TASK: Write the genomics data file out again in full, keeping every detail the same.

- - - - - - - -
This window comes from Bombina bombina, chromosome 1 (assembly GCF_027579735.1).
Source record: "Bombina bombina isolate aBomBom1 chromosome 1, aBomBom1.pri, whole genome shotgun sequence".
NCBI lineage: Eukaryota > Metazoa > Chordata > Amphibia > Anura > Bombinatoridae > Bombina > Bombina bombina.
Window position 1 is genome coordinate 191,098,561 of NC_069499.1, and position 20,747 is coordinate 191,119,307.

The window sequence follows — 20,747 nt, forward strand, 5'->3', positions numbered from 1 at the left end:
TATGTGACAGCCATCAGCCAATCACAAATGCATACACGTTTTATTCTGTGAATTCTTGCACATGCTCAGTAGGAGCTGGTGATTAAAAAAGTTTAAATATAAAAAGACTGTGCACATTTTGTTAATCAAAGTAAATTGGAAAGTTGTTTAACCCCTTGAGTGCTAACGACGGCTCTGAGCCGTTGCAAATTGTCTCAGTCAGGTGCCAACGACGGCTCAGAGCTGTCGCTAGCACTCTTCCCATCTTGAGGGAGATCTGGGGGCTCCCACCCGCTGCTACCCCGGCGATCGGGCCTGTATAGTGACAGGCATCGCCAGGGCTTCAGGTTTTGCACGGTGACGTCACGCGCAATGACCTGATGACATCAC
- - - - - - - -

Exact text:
This window comes from Bombina bombina, chromosome 1 (assembly GCF_027579735.1).
Source record: "Bombina bombina isolate aBomBom1 chromosome 1, aBomBom1.pri, whole genome shotgun sequence".
NCBI lineage: Eukaryota > Metazoa > Chordata > Amphibia > Anura > Bombinatoridae > Bombina > Bombina bombina.
Window position 1 is genome coordinate 191,098,561 of NC_069499.1, and position 20,747 is coordinate 191,119,307.

The window sequence follows — 20,747 nt, forward strand, 5'->3', positions numbered from 1 at the left end:
TATGTGACAGCCATCAGCCAATCACAAATGCATACACGTTTTATTCTGTGAATTCTTGCACATGCTCAGTAGGAGCTGGTGATTAAAAAAGTTTAAATATAAAAAGACTGTGCACATTTTGTTAATCAAAGTAAATTGGAAAGTTGTTTAACCCCTTGAGTGCTAACGACGGCTCTGAGCCGTTGCAAATTGTCTCAGTCAGGTGCCAACGACGGCTCAGAGCTGTCGCTAGCACTCTTCCCATCTTGAGGGAGATCTGGGGGCTCCCACCCGCTGCTACCCCGGCGATCGGGCCTGTATAGTGACAGGCATCGCCAGGGCTTCAGGTTTTGCACGGTGACGTCACGCGCAATGACCTGATGACATCAC